Taylor Swift covers the new issue of FASHION Magazine (Canada). It’s a decent shoot, but that’s mostly because I love some good coat p0rn. There’s a chill in the air and I want that light grey-ish coat!! Anyway, Swifty is promoting her new album, 1989, and she’s still giving pretty decent interviews. Some highlights from the FASHION article:
On poetic justice: “I feel like writing a song is sort of the last piece of the puzzle of solving whatever mystery I’m trying to solve emotionally. Things that kind of torture and haunt me a little bit are usually put to rest when I figure out a way to say it in a song. There’s a strange, eerie form of justice that happens when someone treats you terribly, you write a song about it, and that song ends up playing all over the world. You know at some point they’ve heard it in the grocery store, and they can’t escape.”
On being emotionally vulnerable: “As a songwriter you have to open yourself up over and over again to pain and rejection – and doing that at the stage my career is in, the stakes are pretty high. So if you get your heart broken, you get your heart broken on the cover of magazines that are all over the world. But I think that it’s important to continue to live your life, and not be guarded or standoffish or keep people at a distance.”
On her changing values: “When I was in my late teens and early twenties, I was just fascinated by romance. I think now the most important thing to me is the opinions of the sisterhood of friends that I have now … I think that my girlfriends have been what has shaped me more in the past year and a half than any other factor.”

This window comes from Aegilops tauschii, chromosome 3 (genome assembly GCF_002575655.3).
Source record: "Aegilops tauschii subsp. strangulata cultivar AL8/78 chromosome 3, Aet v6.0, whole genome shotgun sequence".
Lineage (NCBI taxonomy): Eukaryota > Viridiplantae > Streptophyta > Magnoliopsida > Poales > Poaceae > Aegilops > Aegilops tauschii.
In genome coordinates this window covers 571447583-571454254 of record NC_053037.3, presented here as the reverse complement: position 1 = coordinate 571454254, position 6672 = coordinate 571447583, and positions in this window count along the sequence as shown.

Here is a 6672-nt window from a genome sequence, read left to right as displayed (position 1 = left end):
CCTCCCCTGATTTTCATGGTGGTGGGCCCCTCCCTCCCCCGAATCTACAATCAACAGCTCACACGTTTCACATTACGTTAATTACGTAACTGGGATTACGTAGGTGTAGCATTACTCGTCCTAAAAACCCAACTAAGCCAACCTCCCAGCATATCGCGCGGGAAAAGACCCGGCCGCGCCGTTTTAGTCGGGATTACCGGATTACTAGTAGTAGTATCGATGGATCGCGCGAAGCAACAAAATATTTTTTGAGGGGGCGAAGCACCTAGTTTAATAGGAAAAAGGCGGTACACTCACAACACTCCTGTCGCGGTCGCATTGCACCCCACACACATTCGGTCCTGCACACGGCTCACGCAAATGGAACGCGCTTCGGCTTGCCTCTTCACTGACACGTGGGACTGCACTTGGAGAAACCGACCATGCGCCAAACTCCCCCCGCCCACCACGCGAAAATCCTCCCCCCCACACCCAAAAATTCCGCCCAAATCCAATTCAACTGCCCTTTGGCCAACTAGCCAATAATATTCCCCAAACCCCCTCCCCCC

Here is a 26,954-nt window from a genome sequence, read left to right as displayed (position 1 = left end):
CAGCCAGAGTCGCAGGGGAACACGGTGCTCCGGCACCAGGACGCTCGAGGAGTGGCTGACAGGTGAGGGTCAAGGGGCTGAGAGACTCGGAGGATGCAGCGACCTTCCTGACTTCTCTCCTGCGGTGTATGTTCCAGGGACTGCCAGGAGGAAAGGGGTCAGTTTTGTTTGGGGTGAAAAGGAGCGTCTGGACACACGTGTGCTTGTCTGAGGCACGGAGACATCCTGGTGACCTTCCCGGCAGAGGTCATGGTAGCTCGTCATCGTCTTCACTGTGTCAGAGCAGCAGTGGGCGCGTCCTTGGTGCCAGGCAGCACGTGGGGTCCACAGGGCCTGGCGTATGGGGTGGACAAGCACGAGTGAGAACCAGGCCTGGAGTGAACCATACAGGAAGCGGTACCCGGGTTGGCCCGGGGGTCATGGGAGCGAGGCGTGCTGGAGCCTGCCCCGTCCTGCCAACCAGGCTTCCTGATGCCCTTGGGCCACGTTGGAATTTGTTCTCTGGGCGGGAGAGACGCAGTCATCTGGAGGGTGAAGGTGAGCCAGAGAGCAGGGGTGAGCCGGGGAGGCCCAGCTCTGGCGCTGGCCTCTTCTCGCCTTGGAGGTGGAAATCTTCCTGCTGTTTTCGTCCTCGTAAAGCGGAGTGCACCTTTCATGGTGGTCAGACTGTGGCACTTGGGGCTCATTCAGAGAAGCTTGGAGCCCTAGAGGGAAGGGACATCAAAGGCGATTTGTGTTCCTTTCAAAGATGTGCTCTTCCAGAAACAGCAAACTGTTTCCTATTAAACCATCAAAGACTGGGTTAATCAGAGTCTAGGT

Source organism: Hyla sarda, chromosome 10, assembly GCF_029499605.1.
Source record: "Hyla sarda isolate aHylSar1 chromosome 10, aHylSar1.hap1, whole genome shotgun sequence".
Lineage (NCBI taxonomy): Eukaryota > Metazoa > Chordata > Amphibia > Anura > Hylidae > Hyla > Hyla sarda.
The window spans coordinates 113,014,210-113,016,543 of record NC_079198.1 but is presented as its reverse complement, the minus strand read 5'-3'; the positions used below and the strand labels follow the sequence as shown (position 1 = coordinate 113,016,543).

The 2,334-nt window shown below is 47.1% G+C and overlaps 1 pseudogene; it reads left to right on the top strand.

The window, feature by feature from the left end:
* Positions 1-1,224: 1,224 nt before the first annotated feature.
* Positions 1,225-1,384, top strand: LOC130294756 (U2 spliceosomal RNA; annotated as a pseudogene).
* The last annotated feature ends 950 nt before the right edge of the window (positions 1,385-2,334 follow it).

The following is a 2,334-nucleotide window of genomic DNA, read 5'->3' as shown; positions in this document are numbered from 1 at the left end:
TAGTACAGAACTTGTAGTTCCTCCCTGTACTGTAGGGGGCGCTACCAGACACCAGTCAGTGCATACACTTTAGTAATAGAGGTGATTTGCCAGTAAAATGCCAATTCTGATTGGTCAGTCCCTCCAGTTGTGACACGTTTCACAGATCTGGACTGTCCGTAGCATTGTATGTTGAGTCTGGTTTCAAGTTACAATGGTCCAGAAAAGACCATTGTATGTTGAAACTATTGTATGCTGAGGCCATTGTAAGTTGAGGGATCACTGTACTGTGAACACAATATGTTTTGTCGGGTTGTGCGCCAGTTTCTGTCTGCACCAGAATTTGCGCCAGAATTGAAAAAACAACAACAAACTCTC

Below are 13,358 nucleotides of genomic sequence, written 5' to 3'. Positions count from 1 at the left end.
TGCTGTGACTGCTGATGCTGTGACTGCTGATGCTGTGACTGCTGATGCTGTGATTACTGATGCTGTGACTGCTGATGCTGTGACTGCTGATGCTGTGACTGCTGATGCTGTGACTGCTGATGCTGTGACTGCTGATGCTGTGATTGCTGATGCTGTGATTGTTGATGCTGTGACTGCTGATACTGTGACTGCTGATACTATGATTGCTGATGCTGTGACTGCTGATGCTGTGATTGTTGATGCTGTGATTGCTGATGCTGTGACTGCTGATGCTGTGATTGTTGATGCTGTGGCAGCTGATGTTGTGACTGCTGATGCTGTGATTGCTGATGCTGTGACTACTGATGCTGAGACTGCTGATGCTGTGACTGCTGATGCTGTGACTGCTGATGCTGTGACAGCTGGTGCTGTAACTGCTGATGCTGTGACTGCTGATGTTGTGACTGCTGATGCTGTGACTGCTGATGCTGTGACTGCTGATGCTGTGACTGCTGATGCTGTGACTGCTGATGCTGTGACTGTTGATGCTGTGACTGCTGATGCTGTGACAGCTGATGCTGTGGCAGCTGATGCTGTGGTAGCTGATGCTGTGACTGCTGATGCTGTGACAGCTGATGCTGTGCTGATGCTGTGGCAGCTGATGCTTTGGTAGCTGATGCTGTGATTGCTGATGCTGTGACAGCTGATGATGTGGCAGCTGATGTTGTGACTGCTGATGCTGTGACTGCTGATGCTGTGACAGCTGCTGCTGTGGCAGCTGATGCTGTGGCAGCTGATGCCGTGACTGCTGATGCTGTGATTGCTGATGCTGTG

On girlfriends versus sycophants: “Celebrities surround themselves with people who don’t know what they want and only have you to validate their lives—that’s not interesting to me. You should not be threatened by women who are pretty and charismatic and good at what they do…my girlfriends have shaped me more in the past year and a half than any other factor. I’ve never had more friends who I trust and can rely on, but there’s always a bit of your self-perception that’s frozen in junior high, when you trained yourself to not feel cool. You’ll never really feel like you’re part of the ‘in’ crowd, but growing up means that matters to you less and less every day.”
Why she sings blind-item songs: “You have to give emotion in order to evoke emotion in people. What I see cutting through are singers who give details and insights about their lives, because people feel appreciative that you’ve trusted them with that information. Being revealing can present itself in different ways—I’ve chosen to do it emotionally because that feels more natural to me.”
[From Fashion Magazine]
Do you believe her? I think she gives some seemingly reasonable and well-explained justifications for why she sings her blind-item songs and why she slammed so many of her exes musically. But here’s the part that I don’t really understand: “there’s always a bit of your self-perception that’s frozen in junior high, when you trained yourself to not feel cool.” There’s a lot wrong with that statement, and she’s throwing it out there like it’s a universal experience. No, Taylor, many of us are not stuck in the junior high mindset of coolness rankings. And I really don’t get “when you trained yourself to not feel cool.” As in… she’s always been cool but in junior high she trained herself to not feel cool and now she’s returning to her coolness? Good lord. This whole conversation about coolness is so middle school.
Also: “You should not be threatened by women who are pretty and charismatic and good at what they do.” Good advice, Swifty. Now let’s see you follow it. Lyrically and in real life.
Photos courtesy of Gabor Jurina/FASHION.
See the rest here:
Taylor Swift: ‘You shouldn’t be threatened by women who are pretty & charismatic’